Read an Excerpt
The Quest for God
Old habits are hard to break, and no one is easily weaned from his own opinions; but if you rely on your own reasoning and ability rather than on the virtue of submission to Jesus Christ, you will but seldom and slowly attain wisdom. For God wills that we become perfectly obedient to himself, and that we transcend mere reason on the wings of burning love for him.
Thomas a Kempis
I wrote a lot of this book in coffee shops. I
was working at one in May when a spring thunderstorm came roiling across the plains of western Minnesota. The table at which I was sitting faced the large parking lot of an adjacent mall. As the wind picked up, the trees started to bend, and then the rain came in almost horizontal sheets.
It being a weekday afternoon, the mall's parking lot was only half full. Way out on the edge was parked a brand new BMW 525i---it didn't even have license plates yet. Someone had parked it far away from all other cars, hoping to avoid the dings and dents of carelessly opened doors.
As the wind gusted, I saw a shopping cart begin to roll, pushed by the storm. Free from the constraints of the Cart Corral, the unmanned missile gained speed, unhindered by obstacles as it wheeled across the slick asphalt.
I saw it coming: The cart seemed to be caught in the tractor beam of the new car---250 yards and closing fast! 200 yards! 150!
100 yards! 50...25...10...5...Impact! That cart smashed right into the side of the as-yet unblemished BMW. I kid you not: There wasn't another car within 100 yards, but that cart was honed right in on its target. Mission accomplished.
It seems to me that God is a lot like that shopping cart---not that God has four wheels and a child safety strap, but that God always seeks us out. No matter how far away we park, and no matter how much we try to avoid bumping into the Divine Creator of the Universe, God fi nds us and leaves a mark. It's not a search-and destroy mission; it's a search-and-give life mission. I've found that it's pretty common for God to hunt me down and smack me in the right front quarter panel. I know others share this feeling, hence the continued popularity of Francis Thompson's 19th century poem,
'The Hound of Heaven,' in which the protagonist proclaims,
I fled Him, down the nights and down the days;
I fled Him, down the arches of the years;
I fled Him, down the labyrinthine ways
Of my own mind; and in the mist of tears
I hid from Him, and under running laughter.
And yet, Love pursues, with an 'unhurrying chase' at an 'unperturbed pace,' and a Voice proclaims, 'Naught shelters thee, who wilt not shelter Me.' Love wins; God wins, hounding the poem's protagonist toward the gates of heaven, never giving up, in spite of attempts to outrun him.
Now, this is a poem not a theological statement. It would be fairly silly to assert that one can't ignore God. In fact, it hardly needs to be stated that, of the six billion people on this planet, a pretty hefty number disregard God completely. But for a lot of us, Frances
Thompson's poem articulates something significant. We have this nagging feeling that God is following us around, nudging us to live justly, and expecting us to talk to him every once in a while.*
I guess I'm one of those people---one of those whom God is constantly nagging. Every time I leave God's side, as it were, it's not too long until I feel God tagging right along beside me. I can't seem to shake him. Yet having this sense of God's company doesn't necessarily translate to a meaningful spiritual life. I know this because despite my awareness of God's presence, I have spent most of my life trying to figure out what to do about it.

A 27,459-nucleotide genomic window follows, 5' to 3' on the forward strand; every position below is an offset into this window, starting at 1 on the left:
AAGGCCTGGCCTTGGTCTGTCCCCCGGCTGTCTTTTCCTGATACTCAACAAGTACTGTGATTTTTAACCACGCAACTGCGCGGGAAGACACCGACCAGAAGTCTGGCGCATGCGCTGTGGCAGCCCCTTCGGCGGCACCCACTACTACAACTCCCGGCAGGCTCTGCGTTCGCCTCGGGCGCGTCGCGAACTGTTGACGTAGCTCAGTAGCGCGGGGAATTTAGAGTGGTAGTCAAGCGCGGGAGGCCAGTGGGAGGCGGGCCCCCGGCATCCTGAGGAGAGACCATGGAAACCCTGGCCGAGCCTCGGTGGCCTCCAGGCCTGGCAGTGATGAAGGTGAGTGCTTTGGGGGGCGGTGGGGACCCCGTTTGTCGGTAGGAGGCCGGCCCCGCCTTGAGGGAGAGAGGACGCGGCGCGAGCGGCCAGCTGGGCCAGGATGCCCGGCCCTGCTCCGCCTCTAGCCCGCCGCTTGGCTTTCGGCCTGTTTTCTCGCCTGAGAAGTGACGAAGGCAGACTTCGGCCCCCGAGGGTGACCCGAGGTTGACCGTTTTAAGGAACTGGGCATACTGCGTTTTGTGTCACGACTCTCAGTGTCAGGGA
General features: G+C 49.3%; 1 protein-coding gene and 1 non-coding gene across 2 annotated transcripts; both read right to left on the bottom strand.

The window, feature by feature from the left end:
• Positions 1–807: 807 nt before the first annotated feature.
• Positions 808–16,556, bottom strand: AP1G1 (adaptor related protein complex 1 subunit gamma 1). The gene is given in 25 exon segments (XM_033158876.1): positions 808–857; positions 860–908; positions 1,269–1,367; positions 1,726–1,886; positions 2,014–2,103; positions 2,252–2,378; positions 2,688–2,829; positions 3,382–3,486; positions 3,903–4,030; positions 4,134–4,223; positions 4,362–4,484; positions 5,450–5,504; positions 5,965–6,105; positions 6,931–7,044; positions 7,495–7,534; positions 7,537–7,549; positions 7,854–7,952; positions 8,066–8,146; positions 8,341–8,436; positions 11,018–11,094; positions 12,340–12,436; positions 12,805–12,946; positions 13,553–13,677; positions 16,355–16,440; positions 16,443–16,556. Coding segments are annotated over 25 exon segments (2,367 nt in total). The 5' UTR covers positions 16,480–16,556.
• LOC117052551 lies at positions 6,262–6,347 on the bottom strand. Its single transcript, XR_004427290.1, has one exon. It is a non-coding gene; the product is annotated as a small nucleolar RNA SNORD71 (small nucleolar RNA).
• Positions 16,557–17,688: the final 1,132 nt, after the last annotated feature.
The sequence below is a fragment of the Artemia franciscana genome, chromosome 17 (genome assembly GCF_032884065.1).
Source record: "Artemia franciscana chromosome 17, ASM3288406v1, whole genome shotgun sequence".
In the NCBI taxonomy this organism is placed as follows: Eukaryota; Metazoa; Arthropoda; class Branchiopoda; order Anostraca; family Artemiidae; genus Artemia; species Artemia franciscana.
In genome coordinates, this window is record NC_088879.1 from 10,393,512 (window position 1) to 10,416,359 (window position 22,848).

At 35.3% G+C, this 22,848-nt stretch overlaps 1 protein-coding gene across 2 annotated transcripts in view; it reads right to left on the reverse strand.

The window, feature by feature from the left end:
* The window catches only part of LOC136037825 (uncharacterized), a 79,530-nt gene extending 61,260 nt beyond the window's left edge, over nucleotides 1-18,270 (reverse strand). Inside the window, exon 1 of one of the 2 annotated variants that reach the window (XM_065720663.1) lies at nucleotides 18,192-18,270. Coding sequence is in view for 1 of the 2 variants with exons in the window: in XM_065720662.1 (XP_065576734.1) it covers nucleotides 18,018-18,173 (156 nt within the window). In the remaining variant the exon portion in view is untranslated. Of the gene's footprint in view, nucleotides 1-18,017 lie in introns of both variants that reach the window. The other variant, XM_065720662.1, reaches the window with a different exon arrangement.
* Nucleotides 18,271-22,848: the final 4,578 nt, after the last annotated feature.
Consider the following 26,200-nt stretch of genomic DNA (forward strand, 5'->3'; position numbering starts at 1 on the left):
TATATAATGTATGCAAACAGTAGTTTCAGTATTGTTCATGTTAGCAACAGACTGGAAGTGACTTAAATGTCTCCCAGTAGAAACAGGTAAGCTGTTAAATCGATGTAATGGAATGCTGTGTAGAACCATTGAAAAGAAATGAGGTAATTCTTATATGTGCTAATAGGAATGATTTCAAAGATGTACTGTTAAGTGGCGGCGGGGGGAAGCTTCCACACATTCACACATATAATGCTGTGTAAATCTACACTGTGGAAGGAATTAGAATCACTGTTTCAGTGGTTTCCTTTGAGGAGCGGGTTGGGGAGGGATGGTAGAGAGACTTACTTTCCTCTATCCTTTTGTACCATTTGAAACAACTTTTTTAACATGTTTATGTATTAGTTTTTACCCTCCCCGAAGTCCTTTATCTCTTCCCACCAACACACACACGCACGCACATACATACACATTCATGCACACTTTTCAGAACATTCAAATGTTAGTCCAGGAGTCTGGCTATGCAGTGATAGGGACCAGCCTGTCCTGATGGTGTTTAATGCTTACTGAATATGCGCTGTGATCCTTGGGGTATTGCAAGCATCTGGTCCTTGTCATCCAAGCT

Why Go Ancient?
I was raised in a nice, Midwestern, church-going family. I went away to college and got involved in a conservative evangelical college group then went straight to seminary after graduation. In other words, by the time I was 25, my views of God, prayer, the Bible, etc.
were pretty screwed up. I had more head-knowledge about faith,
religion, whatever you want to call it, than a person should, but I
really didn't seem to be able to put it into practice. I'd say there was one word that summed up my religious life: obligation.
I had been taught that the way to connect with God on a daily basis is to have a 30-minute 'quiet time.' That is, you should sit down with your Bible open, read it a little, and then lay a bunch of stuff on God, making sure to mention how excellent he is before running through the list of all the things you need.
I found this style of personal devotion to be a pretty shallow well,
and it wasn't long before I was doing it only every other day, then once a week, and then, well, never. Taking the place of my 30-minute quiet time, however, were hours and hours of that great religious tradition: guilt. Here was the equation: God is out there +
God wants to hear from me + I'm not talking = failure by me.
After about 10 years of this, and hearing this same pattern corroborated by many people who were also trying to listen for God in their lives, something occurred to me: People have been trying to follow God for thousands of years, Christians for the last two thousand.
Maybe somewhere along the line some of them had come up with ways of connecting with God that could help people like me.
* I feel very uncomfortable referring to God as 'he.' On the one hand, I strongly believe that God is a personal being, but on the other hand, I believe that God is so much more than our words 'he,' 'she,' 'him,' and 'her' can capture. Recently, I've been trying to explain this to my three- and four-year-olds. When they look around at other people, dogs, birds, and hamsters, they only know 'he' and 'she,' so trying to convince them that God is neither and both and more than the two combined has been a challenge. So in this book, I'll try to avoid references to God as 'he' or 'she,' but sometimes I'll have to break my own rule in order to avoid literary awkwardness.